Not in the sense that I want to eat my own boogers or anything like that. But sometimes, I can be overly enthusiastic - especially about the small roles that I play in cool events.
Like when I got to ref my first grappling tournament. I use "ref" in a very loose sense, since the tournament was submission only, which dumbed down the job by at least 80%. Since there were no points to score, my only jobs were to make sure no one did anything illegal, to keep competitors in bounds, and to call for medics when necessary. But that didn't stop me from being super excited about it. I did my best but made a few mistakes (twice I stopped matches when competitors only looked like they were about to tap, because ohmygod the arm is just not supposed to bend that way).
|Reffin' ain't easy|
I learned a few things in the process. Being a ref is a lot of work and not nearly as exciting as it looks.
- Reffing requires constant attention for hours at a time. If you look away for even a couple of seconds, you might miss something and make a mistake.
- Refs have no friends. No one remembers the 50 good calls that you make in a day. It's the 1 mistake that stands out. The affected grapplers will think you are the worst ref in the world and won't be afraid to grumble about it.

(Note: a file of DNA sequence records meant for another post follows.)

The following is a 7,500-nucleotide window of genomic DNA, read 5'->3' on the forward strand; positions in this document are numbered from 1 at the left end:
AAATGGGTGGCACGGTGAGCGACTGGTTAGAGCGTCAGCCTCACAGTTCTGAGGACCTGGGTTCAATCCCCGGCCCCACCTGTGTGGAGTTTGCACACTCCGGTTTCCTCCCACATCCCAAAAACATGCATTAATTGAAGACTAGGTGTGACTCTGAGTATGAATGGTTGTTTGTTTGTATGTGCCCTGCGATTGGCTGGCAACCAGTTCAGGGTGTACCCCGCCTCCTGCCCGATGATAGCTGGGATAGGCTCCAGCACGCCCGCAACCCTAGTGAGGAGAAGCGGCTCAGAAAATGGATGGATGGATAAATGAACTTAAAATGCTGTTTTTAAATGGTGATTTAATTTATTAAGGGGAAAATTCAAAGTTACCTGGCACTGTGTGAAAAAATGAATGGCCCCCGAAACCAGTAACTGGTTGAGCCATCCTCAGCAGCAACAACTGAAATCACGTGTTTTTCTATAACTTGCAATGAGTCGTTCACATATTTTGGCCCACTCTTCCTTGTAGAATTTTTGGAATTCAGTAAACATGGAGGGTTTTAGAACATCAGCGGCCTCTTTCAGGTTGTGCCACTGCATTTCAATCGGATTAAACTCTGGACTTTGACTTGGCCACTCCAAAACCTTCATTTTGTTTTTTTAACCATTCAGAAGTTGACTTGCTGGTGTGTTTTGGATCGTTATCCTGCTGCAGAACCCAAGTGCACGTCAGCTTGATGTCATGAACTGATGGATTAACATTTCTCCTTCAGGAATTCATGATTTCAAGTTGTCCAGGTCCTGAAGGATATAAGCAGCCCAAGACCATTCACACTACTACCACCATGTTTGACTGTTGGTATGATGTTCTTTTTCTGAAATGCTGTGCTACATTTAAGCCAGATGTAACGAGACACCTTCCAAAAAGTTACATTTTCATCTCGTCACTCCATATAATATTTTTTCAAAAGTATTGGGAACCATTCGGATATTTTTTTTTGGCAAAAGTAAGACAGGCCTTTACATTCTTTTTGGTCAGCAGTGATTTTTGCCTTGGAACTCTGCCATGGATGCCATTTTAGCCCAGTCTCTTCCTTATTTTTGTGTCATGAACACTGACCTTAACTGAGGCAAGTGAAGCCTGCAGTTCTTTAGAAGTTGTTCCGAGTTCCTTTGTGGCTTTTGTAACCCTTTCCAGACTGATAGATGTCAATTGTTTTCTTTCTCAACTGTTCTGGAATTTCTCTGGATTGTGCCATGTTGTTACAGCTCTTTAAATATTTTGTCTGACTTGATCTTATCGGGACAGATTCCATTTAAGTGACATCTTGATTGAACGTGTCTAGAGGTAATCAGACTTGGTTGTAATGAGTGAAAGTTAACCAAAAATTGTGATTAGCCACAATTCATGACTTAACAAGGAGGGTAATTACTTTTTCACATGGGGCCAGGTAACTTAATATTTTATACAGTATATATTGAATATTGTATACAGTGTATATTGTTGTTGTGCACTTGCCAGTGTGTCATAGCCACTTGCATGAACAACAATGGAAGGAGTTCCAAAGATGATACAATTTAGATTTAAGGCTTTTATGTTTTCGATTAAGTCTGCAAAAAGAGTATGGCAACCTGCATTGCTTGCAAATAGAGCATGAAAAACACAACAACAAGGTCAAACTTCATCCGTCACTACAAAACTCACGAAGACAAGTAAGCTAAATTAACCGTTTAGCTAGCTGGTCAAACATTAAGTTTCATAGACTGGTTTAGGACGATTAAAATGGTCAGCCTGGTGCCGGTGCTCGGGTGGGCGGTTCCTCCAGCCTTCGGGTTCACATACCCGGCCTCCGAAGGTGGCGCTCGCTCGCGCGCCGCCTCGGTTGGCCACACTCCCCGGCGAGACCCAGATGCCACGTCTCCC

- White belts are like the sun - you don't want to stare directly at them while they are rolling, especially when they are defending a submission. Otherwise, you might be tempted to tap for them, which is where I messed up.
|Joseph Poteat at the Bull City Brawl|
Besides carrying the banner and supporting my teammate, I was there to get a behind the scenes look at what goes on at an MMA fight. Familiarizing myself with the routines and environment would reduce some of the novelty if I decide to fight (and thereby reduce my anxiety).
I learned a few things from watching Jojo:
- There's a ton of preparation that goes into a fight, both in the weeks beforehand and the day of
- Fighting is tough and scary, but it is no worse than what a fighter goes through during training camp
- MMA refs are every bit as human as grappling refs
In short, this week has taught me that what I lack in experience, I'm not afraid to make up for with dorky over-enthusiasm. But I am grateful for the learning experiences of both reffing and cornering. As a result, I am more sympathetic toward refs and more respectful of all the preparation that goes into fighting.